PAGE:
Social Data: Use Cases for the Public Sector

Social Data in Public Sector

In a blog post last week, we outlined how Microsoft Research was able to indicate whether someone was depressed based on their activity on Twitter, which is groundbreaking research. And this week we looked at how social data can be used for tracking food poisoning outbreaks. We’ve also seen several amazing examples of practical applications of social data as a critical signal and life-saving data source during disaster situations. We still think this is just the beginning in how social data can be used in this sector.

Gnip’s first whitepaper on Social Data in the Public Sector helped outline what social data is, how it can be used and the current implications of using social data. Due to the success of this whitepaper, we wanted to create a followup ebook.

This ebook highlights the use cases of social data in government, and how organizations can determine the right social data for their needs. We’ll outline cases of how social data is used in epidemiology, natural disaster relief, political campaigns, city planning, law enforcement and government surveys. You can download the whitepaper here and send any questions you have to

Download the whitepaper here.

Social Data for Social Good in the Public Sector

Two weeks ago, I was invited to an event hosted by FEMA and White House Office of Science and Technology Policy (OSTP) with more than 80 top innovators across commercial and government sectors to discuss new ways to improve disaster response and recovery efforts. Gnip was taking part in this event because we and others believe that social data can play a critical role in natural disaster recovery and can provide some of the best feet on the ground reporting.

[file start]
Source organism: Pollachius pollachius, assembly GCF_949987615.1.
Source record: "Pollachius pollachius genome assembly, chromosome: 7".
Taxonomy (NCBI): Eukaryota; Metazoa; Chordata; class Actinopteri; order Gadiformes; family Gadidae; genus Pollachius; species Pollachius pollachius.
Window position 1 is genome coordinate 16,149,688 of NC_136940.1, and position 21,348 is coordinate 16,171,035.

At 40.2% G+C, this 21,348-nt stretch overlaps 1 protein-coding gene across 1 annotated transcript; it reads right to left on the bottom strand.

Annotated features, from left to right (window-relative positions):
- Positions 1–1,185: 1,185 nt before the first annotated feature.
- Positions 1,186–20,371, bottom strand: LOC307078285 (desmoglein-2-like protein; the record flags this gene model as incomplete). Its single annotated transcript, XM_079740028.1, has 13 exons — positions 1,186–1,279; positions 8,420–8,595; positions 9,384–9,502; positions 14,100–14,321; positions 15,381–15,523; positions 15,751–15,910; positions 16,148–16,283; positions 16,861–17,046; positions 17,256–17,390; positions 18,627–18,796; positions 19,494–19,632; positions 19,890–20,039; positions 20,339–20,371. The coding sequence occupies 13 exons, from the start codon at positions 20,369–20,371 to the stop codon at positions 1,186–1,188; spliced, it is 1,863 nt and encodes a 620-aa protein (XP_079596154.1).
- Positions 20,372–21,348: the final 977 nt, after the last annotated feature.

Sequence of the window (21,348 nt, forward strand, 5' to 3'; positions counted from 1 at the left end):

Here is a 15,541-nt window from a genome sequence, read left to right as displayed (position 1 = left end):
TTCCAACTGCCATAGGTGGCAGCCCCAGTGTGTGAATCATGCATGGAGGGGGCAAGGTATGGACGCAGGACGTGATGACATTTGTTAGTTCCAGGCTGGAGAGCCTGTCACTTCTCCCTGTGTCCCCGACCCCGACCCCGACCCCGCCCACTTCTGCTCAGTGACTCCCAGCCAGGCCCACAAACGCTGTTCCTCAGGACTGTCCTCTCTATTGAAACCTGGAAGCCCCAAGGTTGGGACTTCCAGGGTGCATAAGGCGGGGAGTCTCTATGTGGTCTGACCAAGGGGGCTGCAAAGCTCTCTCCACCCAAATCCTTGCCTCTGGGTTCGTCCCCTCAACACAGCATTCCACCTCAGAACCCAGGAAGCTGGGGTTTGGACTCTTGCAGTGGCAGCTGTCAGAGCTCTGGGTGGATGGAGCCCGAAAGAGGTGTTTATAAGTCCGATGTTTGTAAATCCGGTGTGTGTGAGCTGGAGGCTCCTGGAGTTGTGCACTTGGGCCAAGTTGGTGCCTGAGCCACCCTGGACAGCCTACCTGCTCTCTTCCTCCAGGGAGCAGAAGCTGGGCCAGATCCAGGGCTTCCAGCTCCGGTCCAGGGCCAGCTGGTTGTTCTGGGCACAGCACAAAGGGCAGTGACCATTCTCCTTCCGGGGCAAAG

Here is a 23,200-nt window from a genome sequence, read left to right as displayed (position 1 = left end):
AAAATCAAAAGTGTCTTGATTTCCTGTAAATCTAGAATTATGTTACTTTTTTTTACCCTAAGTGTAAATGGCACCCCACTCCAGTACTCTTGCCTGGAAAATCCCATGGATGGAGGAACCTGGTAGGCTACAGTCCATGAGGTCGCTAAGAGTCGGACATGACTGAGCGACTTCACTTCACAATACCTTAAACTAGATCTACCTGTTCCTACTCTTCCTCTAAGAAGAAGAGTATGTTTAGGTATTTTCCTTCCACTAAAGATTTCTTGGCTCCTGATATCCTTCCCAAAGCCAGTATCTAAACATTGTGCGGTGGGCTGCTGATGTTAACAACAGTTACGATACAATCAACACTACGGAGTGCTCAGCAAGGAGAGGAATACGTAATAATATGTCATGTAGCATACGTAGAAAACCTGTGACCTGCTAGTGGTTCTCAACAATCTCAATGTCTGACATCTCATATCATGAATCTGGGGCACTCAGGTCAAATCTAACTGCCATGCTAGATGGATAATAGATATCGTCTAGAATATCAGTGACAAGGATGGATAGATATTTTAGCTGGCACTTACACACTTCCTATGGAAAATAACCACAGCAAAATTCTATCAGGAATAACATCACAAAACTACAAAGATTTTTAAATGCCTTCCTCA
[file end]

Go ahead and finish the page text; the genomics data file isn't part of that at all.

But we don’t think social data for the social good begins and ends with natural disasters. In fact, we think it’s only the tip of the iceberg. We’ve seen social data being used to track the spread of cholera in Haiti after their earthquake in 2010. Because official reporting methods in epidemiology often take two weeks to obtain official results while social data provides immediacy. Social data is even used to identify food poisoning outbreaks and where food borne illnesses are most likely to occur.

Uses are even expanding in ways that you wouldn’t necessarily expect including using social data to understand the effects and reach of governmental programs. Social data can provide insight into segments of the population that may have been traditionally hard to survey, such as veterans or younger generations that may not be inclined to reply to survey requests. Social data could even be used to identify the economic impact of government-based initiatives or events, through analyzing “check-ins” on platforms like Foursquare to understand how local economies may be positively affected by government based initiatives.

Recognizing that social data is still relatively new to the public sector, we put together a whitepaper to discuss what social data is, how it can be used, and the current implications of social data. While this whitepaper is primarily intended for those just beginning to look at social data, you can expect more content coming your way from Gnip about how to effectively leverage social data in the public sector.

 Download the whitepaper.